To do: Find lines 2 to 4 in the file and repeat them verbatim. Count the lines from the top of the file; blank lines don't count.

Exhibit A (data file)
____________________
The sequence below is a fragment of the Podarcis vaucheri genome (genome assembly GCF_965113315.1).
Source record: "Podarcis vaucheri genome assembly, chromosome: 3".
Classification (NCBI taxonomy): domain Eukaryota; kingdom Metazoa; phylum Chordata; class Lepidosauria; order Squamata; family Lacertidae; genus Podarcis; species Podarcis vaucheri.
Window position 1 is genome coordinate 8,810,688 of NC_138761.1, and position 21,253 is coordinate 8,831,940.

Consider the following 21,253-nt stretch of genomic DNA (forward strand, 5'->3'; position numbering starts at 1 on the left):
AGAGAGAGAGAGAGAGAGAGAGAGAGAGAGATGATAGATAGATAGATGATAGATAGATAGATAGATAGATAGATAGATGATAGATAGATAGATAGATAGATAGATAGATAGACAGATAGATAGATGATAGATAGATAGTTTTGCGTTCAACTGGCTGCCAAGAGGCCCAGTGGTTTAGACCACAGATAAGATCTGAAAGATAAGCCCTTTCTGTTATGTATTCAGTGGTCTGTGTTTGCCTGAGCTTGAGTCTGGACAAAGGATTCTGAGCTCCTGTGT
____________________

Source record: "Podarcis vaucheri genome assembly, chromosome: 3".
Classification (NCBI taxonomy): domain Eukaryota; kingdom Metazoa; phylum Chordata; class Lepidosauria; order Squamata; family Lacertidae; genus Podarcis; species Podarcis vaucheri.
Window position 1 is genome coordinate 8,810,688 of NC_138761.1, and position 21,253 is coordinate 8,831,940.